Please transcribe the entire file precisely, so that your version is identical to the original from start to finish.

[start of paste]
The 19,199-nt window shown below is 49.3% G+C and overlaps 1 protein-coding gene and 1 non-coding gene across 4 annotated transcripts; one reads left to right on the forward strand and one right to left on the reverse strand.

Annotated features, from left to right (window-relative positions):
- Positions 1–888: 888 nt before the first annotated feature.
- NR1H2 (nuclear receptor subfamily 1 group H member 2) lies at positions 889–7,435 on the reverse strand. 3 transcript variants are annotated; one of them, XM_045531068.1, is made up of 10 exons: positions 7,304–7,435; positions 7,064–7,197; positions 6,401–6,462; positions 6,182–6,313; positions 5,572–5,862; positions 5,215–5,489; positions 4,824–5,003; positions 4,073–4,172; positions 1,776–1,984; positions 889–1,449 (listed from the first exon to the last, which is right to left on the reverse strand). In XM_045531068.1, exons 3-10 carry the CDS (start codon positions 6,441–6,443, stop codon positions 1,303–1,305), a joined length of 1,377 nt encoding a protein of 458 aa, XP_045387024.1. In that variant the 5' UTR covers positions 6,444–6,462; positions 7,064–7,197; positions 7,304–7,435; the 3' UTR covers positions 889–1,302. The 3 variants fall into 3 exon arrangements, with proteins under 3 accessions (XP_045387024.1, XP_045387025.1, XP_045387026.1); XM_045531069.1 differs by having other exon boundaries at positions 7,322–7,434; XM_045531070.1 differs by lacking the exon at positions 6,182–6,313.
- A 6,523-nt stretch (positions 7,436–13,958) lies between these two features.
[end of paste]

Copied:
The 19,199-nt window shown below is 49.3% G+C and overlaps 1 protein-coding gene and 1 non-coding gene across 4 annotated transcripts; one reads left to right on the forward strand and one right to left on the reverse strand.

Annotated features, from left to right (window-relative positions):
- Positions 1–888: 888 nt before the first annotated feature.
- NR1H2 (nuclear receptor subfamily 1 group H member 2) lies at positions 889–7,435 on the reverse strand. 3 transcript variants are annotated; one of them, XM_045531068.1, is made up of 10 exons: positions 7,304–7,435; positions 7,064–7,197; positions 6,401–6,462; positions 6,182–6,313; positions 5,572–5,862; positions 5,215–5,489; positions 4,824–5,003; positions 4,073–4,172; positions 1,776–1,984; positions 889–1,449 (listed from the first exon to the last, which is right to left on the reverse strand). In XM_045531068.1, exons 3-10 carry the CDS (start codon positions 6,441–6,443, stop codon positions 1,303–1,305), a joined length of 1,377 nt encoding a protein of 458 aa, XP_045387024.1. In that variant the 5' UTR covers positions 6,444–6,462; positions 7,064–7,197; positions 7,304–7,435; the 3' UTR covers positions 889–1,302. The 3 variants fall into 3 exon arrangements, with proteins under 3 accessions (XP_045387024.1, XP_045387025.1, XP_045387026.1); XM_045531069.1 differs by having other exon boundaries at positions 7,322–7,434; XM_045531070.1 differs by lacking the exon at positions 6,182–6,313.
- A 6,523-nt stretch (positions 7,436–13,958) lies between these two features.